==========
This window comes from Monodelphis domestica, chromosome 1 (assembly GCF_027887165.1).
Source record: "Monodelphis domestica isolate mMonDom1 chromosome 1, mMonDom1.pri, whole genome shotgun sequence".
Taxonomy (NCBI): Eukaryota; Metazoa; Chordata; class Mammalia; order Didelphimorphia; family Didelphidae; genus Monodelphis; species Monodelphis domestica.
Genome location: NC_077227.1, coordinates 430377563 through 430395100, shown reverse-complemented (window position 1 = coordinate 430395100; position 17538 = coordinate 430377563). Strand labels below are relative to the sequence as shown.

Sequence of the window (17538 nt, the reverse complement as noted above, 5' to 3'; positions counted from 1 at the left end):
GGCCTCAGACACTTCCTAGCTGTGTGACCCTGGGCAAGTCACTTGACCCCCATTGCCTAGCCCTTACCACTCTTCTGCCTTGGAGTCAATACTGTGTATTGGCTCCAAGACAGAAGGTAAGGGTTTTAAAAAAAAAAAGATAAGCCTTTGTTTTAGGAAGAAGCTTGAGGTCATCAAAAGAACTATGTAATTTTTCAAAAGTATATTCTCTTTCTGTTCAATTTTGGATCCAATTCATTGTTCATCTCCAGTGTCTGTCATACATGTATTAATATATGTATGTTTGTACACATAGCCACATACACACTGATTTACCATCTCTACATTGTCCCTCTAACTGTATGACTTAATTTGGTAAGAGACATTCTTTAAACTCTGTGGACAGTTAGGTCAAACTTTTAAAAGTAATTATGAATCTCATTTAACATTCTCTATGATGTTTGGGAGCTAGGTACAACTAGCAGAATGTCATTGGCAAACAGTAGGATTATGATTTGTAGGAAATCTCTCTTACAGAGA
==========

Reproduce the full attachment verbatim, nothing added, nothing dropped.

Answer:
This window comes from Monodelphis domestica, chromosome 1 (assembly GCF_027887165.1).
Source record: "Monodelphis domestica isolate mMonDom1 chromosome 1, mMonDom1.pri, whole genome shotgun sequence".
Taxonomy (NCBI): Eukaryota; Metazoa; Chordata; class Mammalia; order Didelphimorphia; family Didelphidae; genus Monodelphis; species Monodelphis domestica.
Genome location: NC_077227.1, coordinates 430377563 through 430395100, shown reverse-complemented (window position 1 = coordinate 430395100; position 17538 = coordinate 430377563). Strand labels below are relative to the sequence as shown.

Sequence of the window (17538 nt, the reverse complement as noted above, 5' to 3'; positions counted from 1 at the left end):
GGCCTCAGACACTTCCTAGCTGTGTGACCCTGGGCAAGTCACTTGACCCCCATTGCCTAGCCCTTACCACTCTTCTGCCTTGGAGTCAATACTGTGTATTGGCTCCAAGACAGAAGGTAAGGGTTTTAAAAAAAAAAAGATAAGCCTTTGTTTTAGGAAGAAGCTTGAGGTCATCAAAAGAACTATGTAATTTTTCAAAAGTATATTCTCTTTCTGTTCAATTTTGGATCCAATTCATTGTTCATCTCCAGTGTCTGTCATACATGTATTAATATATGTATGTTTGTACACATAGCCACATACACACTGATTTACCATCTCTACATTGTCCCTCTAACTGTATGACTTAATTTGGTAAGAGACATTCTTTAAACTCTGTGGACAGTTAGGTCAAACTTTTAAAAGTAATTATGAATCTCATTTAACATTCTCTATGATGTTTGGGAGCTAGGTACAACTAGCAGAATGTCATTGGCAAACAGTAGGATTATGATTTGTAGGAAATCTCTCTTACAGAGA